Path Traversal is an attempt to access files and/or directories stored outside web root folder. If successful this could allow malicious users to view content they were not intended to see, execute programs that have lax permissions and were thought secure because they were stored outside the web root or even, in the case of a system that allows anonymous uploads, allow them to upload executable scripts into locations where they may be exploited. You can read more about this kind of attack here. Other articles in the series:

Obviously this attack is more severe the more access you allow users, as is often the case. If you are allowing anonymous uploads to your webserver you're already playing with fire, but many sites require this functionality today with more and more user driven content. The first solution that comes to mind is likely file-system security. While it's true that proper permissions management and webserver settings may help mitigate a large portion of this attack, it's all too easy to overlook some of those things when managing multiple systems.

So what else can be done? Enter iRules. With a relatively simple iRule you can configure your BIG-IP to look for any suspicious looking file paths being requested, and to handle those requests differently. It's up to you to choose whether to inspect all requests or just some (just POSTS to certain forms, perhaps) as well as what information to look for to block. In the below examples we're just looking for file names that start with "../" or "/" as these are a couple of the common examples of Path Traversal attempts.

These attempts could come through in the URI, in which case you'd use something similar to the following example to look for them:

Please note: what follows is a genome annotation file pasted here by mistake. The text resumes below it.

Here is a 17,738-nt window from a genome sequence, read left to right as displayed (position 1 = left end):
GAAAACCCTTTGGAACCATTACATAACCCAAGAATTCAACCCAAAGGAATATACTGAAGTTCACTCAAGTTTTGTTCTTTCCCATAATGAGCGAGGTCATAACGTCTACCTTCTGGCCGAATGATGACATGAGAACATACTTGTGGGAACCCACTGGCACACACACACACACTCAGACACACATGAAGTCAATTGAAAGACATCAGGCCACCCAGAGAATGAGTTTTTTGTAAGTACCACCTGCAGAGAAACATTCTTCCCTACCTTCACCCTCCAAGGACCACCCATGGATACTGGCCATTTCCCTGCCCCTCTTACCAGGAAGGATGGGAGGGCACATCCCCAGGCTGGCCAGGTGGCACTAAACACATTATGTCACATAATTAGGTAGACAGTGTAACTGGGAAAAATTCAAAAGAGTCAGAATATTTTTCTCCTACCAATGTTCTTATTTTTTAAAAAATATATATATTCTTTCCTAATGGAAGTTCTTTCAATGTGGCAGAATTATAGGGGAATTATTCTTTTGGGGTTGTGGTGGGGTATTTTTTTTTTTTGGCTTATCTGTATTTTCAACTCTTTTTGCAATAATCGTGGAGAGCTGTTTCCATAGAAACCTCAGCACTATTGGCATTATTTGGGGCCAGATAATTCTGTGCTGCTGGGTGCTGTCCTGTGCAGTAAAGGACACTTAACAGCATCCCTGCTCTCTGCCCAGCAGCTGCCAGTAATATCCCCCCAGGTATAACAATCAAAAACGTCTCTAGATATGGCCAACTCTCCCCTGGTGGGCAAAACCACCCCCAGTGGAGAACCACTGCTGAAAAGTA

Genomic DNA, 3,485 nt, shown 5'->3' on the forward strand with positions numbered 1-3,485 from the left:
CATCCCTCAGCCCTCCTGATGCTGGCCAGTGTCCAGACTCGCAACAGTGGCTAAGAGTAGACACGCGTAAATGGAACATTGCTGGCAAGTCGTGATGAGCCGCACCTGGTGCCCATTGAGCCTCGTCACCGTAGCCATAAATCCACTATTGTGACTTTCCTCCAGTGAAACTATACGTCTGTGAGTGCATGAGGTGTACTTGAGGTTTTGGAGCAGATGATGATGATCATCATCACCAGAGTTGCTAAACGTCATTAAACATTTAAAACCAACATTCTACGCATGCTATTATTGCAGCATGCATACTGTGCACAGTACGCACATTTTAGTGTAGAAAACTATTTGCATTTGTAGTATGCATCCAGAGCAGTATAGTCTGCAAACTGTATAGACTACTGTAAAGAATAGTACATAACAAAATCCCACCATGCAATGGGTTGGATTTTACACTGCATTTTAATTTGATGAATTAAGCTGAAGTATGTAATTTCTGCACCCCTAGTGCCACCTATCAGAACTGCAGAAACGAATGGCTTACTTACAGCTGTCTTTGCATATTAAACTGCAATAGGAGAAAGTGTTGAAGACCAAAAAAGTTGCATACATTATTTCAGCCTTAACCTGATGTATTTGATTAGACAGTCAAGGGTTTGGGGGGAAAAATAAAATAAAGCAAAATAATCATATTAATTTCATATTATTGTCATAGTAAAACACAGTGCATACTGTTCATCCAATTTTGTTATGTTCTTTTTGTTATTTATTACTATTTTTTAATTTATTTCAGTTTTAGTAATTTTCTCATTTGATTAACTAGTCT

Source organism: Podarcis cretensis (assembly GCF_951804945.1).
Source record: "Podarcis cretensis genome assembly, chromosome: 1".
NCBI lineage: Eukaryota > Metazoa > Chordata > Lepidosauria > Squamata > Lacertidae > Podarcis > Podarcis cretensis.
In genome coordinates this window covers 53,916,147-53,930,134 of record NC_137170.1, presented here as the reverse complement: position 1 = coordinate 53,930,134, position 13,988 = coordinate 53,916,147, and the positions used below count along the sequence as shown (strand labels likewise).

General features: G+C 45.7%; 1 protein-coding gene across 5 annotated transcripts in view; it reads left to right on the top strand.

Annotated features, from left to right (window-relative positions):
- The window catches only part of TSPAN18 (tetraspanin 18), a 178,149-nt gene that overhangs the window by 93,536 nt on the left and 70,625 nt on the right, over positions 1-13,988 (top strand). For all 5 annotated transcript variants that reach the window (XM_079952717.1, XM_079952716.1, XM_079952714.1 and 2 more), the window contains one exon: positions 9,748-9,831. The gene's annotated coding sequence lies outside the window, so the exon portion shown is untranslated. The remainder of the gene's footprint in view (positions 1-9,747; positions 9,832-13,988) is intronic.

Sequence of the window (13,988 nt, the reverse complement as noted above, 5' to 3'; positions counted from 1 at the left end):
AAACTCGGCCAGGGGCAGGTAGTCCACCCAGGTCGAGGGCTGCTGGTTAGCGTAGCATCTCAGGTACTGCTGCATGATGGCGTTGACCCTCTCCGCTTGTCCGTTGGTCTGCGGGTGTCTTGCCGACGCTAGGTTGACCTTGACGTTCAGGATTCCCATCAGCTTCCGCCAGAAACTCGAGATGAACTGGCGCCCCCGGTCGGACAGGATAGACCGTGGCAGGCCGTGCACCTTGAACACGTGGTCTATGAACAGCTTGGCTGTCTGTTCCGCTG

when HTTP_REQUEST { 
  set file [regexp -inline {filename=(.+)} [HTTP::uri] ] 
  if { ($file starts_with "/") or ($file starts_with "../") } { 
    log local0. "[IP::client_addr] requested $file" 
    HTTP::respond "I'm sorry, but your request for $file is contains invalid characters. Please try your request again." 
    HTTP::close 
  } 
} 

The offending data could also come through in the body of the request itself depending on your environment, in which case we'd have to do a little bit deeper inspection to find the information we're looking for before performing the same respond and close to block the request. The below example is looking through HTTP POSTs to look for this particular attack.

 
when HTTP_REQUEST { 
  if { [HTTP::method] equals "POST" } {
    HTTP::collect 
  } 
} 

when HTTP_REQUEST_DATA { 
  set file [regexp -inline {filename=(.+)} [HTTP::payload] ] 
  if { ($file starts_with "/") or ($file starts_with "../") } { 
    log local0. "[IP::client_addr] requested $file" 
    HTTP::respond "I'm sorry, but your request for $file is contains invalid characters. Please try your request again." 
    HTTP::close 
  } 
  HTTP::release 
} 

These are relatively basic examples but should give you a place to start and the idea of what to look for. In a real world environment these rules could check for many more potential Traversal attempts, only filter requests to/from certain locations, use classes to store the different search patterns, etc. Given the flexibility of iRules, there's nearly no limit to the ways you could customize this for your particular environment.

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